“Everything else a hospital does pretty much dried up – surgeries, any surgeries that could be put off, a doctor’s visit, lab, X-ray, everything that pays the bills was suspended,” Michaud said in an interview.
Voices of Maine
Another viewpoint: COVID-19 and the case for universal healthcare
From Dan Bryant, retired physician and Maine AllCare member, a recent letter in the Portland Phoenix explores how universal health care could better prepare us for the economic and healthcare needs of public health emergencies like the coronavirus pandemic.
“Millions of workers now suddenly uninsured are facing cruel choices: maintain pricey coverage through COBRA, try to figure out possible Medicaid or Marketplace eligibility, or give up and “go bare.” In a universal healthcare system: seamless coverage. “
The coronavirus crisis is making it all too clear just how essential it is for Americans to have universal healthcare that is affordable, not tied to employment, and publicly funded–for our health and for our economic well-being.
|Please consider writing a letter to the editor about our need for universal health care–there is no better time than now.|
|If you write, please send us a link.|
|If you want help putting a letter together contact Dan Bryant at email@example.com.|
Learn more and get involved
Check out our website to learn more about health care reform for Maine, who we are, the work we do, and how you can get involved.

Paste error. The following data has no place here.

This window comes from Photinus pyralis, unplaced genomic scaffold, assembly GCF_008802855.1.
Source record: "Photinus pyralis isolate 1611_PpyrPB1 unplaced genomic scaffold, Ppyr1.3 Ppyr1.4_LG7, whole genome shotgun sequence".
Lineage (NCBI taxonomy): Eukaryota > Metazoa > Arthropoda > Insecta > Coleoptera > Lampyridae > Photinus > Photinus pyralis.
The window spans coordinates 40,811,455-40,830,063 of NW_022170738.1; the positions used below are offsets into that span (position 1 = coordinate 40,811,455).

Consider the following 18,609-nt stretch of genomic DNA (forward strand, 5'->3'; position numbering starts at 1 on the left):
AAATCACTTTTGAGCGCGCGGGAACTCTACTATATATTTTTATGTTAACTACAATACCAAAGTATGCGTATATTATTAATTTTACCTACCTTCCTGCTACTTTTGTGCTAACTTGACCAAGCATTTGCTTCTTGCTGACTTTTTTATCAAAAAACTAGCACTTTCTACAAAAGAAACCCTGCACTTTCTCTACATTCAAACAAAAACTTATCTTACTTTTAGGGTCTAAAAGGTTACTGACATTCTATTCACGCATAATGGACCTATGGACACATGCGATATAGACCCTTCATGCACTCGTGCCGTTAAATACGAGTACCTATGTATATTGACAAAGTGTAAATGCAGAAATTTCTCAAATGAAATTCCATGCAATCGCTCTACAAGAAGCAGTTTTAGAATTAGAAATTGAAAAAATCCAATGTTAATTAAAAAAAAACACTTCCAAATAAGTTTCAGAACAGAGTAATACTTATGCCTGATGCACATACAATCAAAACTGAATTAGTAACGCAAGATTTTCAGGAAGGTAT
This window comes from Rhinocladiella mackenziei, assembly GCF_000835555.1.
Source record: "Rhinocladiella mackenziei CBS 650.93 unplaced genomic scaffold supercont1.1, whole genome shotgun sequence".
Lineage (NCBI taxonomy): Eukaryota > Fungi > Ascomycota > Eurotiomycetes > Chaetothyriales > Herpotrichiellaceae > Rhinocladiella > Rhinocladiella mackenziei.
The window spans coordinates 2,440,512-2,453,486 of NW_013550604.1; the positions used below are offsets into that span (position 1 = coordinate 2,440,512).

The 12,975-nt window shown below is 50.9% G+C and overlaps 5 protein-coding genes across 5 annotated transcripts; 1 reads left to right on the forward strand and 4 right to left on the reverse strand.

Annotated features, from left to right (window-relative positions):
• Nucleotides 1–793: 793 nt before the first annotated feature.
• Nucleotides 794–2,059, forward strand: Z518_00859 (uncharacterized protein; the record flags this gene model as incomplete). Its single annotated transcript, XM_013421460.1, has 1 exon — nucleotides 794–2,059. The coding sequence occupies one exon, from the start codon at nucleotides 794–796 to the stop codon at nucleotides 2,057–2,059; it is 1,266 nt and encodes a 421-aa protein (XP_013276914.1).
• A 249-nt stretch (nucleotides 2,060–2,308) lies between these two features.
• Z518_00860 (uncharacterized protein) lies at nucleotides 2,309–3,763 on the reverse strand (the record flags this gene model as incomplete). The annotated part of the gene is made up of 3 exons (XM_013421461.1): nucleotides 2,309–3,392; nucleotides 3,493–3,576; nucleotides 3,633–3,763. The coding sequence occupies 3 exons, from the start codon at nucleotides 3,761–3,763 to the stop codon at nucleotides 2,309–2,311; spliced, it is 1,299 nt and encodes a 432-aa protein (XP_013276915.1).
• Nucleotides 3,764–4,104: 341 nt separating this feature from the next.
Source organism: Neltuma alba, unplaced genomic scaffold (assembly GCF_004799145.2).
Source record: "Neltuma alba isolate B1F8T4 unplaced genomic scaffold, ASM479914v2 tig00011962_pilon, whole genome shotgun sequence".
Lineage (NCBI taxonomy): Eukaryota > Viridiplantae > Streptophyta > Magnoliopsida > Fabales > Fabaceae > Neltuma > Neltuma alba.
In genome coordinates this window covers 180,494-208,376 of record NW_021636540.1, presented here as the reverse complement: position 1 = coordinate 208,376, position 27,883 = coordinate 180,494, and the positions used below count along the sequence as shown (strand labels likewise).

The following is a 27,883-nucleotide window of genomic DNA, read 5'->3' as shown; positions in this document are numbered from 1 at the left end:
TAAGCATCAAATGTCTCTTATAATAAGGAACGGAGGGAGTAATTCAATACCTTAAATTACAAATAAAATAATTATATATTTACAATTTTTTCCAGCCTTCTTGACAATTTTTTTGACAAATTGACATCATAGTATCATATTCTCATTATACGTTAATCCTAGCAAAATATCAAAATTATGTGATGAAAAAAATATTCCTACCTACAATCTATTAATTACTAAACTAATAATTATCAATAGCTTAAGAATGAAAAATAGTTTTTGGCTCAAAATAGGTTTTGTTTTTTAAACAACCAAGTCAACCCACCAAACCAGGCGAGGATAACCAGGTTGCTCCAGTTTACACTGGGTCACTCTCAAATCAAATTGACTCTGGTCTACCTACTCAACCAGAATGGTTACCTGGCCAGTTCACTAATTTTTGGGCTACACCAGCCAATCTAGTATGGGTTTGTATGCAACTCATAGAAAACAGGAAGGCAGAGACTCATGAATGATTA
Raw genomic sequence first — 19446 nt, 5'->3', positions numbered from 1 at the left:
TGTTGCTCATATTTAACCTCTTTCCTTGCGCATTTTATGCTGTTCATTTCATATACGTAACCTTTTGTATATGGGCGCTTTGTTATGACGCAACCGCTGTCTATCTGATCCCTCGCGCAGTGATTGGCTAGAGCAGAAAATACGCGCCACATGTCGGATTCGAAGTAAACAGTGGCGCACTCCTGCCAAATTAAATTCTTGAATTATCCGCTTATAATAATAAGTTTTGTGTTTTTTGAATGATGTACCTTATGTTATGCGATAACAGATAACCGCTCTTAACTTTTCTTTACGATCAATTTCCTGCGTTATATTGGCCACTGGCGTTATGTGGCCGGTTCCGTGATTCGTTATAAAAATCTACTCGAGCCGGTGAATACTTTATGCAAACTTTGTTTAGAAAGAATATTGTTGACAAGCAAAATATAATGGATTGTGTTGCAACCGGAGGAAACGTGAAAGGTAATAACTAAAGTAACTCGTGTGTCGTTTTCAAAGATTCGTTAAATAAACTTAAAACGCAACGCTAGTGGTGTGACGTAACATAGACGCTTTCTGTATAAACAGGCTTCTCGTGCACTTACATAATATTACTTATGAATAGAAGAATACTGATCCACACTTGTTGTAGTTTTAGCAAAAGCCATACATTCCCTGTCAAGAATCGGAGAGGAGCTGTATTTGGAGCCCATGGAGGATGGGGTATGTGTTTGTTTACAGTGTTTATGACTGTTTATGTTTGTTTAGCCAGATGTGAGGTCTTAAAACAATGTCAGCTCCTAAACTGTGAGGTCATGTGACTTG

Maine All Care chapters usually meet monthly, around the state, and our meetings are open to all. Due to the pandemic, in-person meetings are suspended for now; some chapters may hold virtual meetings, others are focused on other ways to keep the movement for universal healthcare for Maine going. Find your local chapter on our website.
We want to hear your stories: Has the pandemic changed the way you see healthcare in our country? How are you coping? Have you or someone you know recovered from COVID-19? Send your stories to firstname.lastname@example.org.
Send us your signs! We are building up our online movement and starting a series of Mainers showing their support for healthcare for all Maine. Send your photo to email@example.com. Be creative. We need to send a message that we are all in this together, we deserve better, and we can do better.
Make a donation to support Maine AllCare’s work–any amount makes a difference! You can choose a one-time gift, or set up a monthly donation, on our website.
And please spread the word!
Thank You for Your Support!
Maine AllCare promotes the establishment of publicly funded healthcare coverage for all Maine residents. This system must be efficient, financially sound, politically sustainable and must provide benefits fairly distributed to all. Maine AllCare advocates that healthcare, a basic necessity, be treated as a public good, since it is fundamental to our well-being as individuals and as a democratic nation.
Please forward this email to friends and family, and encourage them to sign up to receive the newsletter.
You can also mail your contribution to: Maine AllCare, P.O. Box 5015, Portland, ME 04101.
Maine AllCare is a chapter of PNHP, Physicians for a National Health Program.
Maine AllCare’s newsletter is written and edited by Elizabeth Solet